But heel-smashing isn't always bad. The truth of the matter is that it really doesn't matter where you land on your foot with each step.
In fact, there are very successful heel-, mid-, or fore-strikers! The most important thing is not what part of the foot lands, but actually where the foot lands with respect to the rest of the body.
Your foot should ideally touch the ground directly below your body, instead of farther in front of it. One good way to try this out is to put your foot down below your hips. Once there is a straight line between your hips and where your foot touches the ground, your leg is not stretched in front of the body.
This change in technique reduces the impact on your legs and lowers your risk of injury by producing a more fluid, powerful stride.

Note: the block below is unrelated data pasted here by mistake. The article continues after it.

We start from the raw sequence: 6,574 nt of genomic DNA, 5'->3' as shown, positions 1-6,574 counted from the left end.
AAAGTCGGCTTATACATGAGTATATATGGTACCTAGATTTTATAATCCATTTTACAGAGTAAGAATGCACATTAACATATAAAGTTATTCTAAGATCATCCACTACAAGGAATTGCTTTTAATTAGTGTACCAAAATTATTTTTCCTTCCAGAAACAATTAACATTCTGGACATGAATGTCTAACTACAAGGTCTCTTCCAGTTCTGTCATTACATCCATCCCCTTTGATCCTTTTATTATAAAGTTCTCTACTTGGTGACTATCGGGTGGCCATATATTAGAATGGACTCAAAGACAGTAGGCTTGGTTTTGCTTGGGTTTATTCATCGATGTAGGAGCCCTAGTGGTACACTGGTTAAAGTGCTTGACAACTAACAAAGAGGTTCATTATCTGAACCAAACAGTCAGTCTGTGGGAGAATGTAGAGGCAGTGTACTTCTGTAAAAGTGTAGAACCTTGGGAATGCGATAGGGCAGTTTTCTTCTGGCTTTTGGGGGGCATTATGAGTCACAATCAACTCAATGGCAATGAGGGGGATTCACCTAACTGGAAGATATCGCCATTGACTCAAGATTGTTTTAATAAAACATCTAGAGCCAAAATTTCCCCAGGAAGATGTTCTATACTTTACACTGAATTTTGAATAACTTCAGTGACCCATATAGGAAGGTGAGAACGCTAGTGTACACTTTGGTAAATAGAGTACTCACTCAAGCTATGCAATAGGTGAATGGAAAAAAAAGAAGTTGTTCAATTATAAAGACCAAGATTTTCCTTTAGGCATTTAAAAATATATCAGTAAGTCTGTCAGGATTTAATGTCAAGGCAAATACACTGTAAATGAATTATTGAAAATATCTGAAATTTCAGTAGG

How many steps do you take with both feet per minute? Whatever your number, that's what's known as cadence. According to Jack Daniels, a legendary running coach, the magic figure for perfect cadence is 180 steps a minute. This was the average number for most elite athletes at the 1984 Olympics.
But this number is not cast in stone--it's simply a general rule of thumb. When running at a simple, comfortable pace, you should take 170 steps per minute or more.
Going for easy runs means that you'll reduce the impact on your legs, reduce your risk of injury, and even increase your running efficiency.
This is how: with a faster, shorter stride, you're landing less heavily and avoiding the stress that comes with longer, heavier strides. Basically, you'll get injured less often and maybe even become faster.
The next time you have a simple run, count the number of steps your foot makes per minute and then double it to know your cadence. If the cadence is below 170, try to increase it gradually until it hits 170 or more.